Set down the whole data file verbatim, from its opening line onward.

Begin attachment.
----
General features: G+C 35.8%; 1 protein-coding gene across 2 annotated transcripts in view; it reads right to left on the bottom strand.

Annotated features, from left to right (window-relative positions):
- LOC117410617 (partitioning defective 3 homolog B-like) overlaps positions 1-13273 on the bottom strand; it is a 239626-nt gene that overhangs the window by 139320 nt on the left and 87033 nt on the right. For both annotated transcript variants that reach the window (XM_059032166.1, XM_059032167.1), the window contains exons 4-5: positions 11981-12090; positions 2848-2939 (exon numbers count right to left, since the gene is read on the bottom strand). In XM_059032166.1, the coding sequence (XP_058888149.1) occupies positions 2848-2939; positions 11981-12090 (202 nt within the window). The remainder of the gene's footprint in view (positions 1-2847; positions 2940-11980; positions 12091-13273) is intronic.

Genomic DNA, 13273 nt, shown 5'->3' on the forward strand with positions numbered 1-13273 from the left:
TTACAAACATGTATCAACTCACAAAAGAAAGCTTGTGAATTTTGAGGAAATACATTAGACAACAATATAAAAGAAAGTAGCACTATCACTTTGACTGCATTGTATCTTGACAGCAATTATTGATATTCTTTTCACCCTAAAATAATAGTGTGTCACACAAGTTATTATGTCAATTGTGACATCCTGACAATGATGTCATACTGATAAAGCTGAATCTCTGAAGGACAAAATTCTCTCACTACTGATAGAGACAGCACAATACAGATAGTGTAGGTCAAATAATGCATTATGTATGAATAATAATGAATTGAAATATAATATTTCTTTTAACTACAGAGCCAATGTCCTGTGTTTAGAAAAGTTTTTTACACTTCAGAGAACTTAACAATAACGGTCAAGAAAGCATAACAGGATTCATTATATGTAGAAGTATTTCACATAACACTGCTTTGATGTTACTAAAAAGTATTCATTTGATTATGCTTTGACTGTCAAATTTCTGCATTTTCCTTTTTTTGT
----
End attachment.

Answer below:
General features: G+C 35.8%; 1 protein-coding gene across 2 annotated transcripts in view; it reads right to left on the bottom strand.

Annotated features, from left to right (window-relative positions):
- LOC117410617 (partitioning defective 3 homolog B-like) overlaps positions 1-13273 on the bottom strand; it is a 239626-nt gene that overhangs the window by 139320 nt on the left and 87033 nt on the right. For both annotated transcript variants that reach the window (XM_059032166.1, XM_059032167.1), the window contains exons 4-5: positions 11981-12090; positions 2848-2939 (exon numbers count right to left, since the gene is read on the bottom strand). In XM_059032166.1, the coding sequence (XP_058888149.1) occupies positions 2848-2939; positions 11981-12090 (202 nt within the window). The remainder of the gene's footprint in view (positions 1-2847; positions 2940-11980; positions 12091-13273) is intronic.

Genomic DNA, 13273 nt, shown 5'->3' on the forward strand with positions numbered 1-13273 from the left:
TTACAAACATGTATCAACTCACAAAAGAAAGCTTGTGAATTTTGAGGAAATACATTAGACAACAATATAAAAGAAAGTAGCACTATCACTTTGACTGCATTGTATCTTGACAGCAATTATTGATATTCTTTTCACCCTAAAATAATAGTGTGTCACACAAGTTATTATGTCAATTGTGACATCCTGACAATGATGTCATACTGATAAAGCTGAATCTCTGAAGGACAAAATTCTCTCACTACTGATAGAGACAGCACAATACAGATAGTGTAGGTCAAATAATGCATTATGTATGAATAATAATGAATTGAAATATAATATTTCTTTTAACTACAGAGCCAATGTCCTGTGTTTAGAAAAGTTTTTTACACTTCAGAGAACTTAACAATAACGGTCAAGAAAGCATAACAGGATTCATTATATGTAGAAGTATTTCACATAACACTGCTTTGATGTTACTAAAAAGTATTCATTTGATTATGCTTTGACTGTCAAATTTCTGCATTTTCCTTTTTTTGT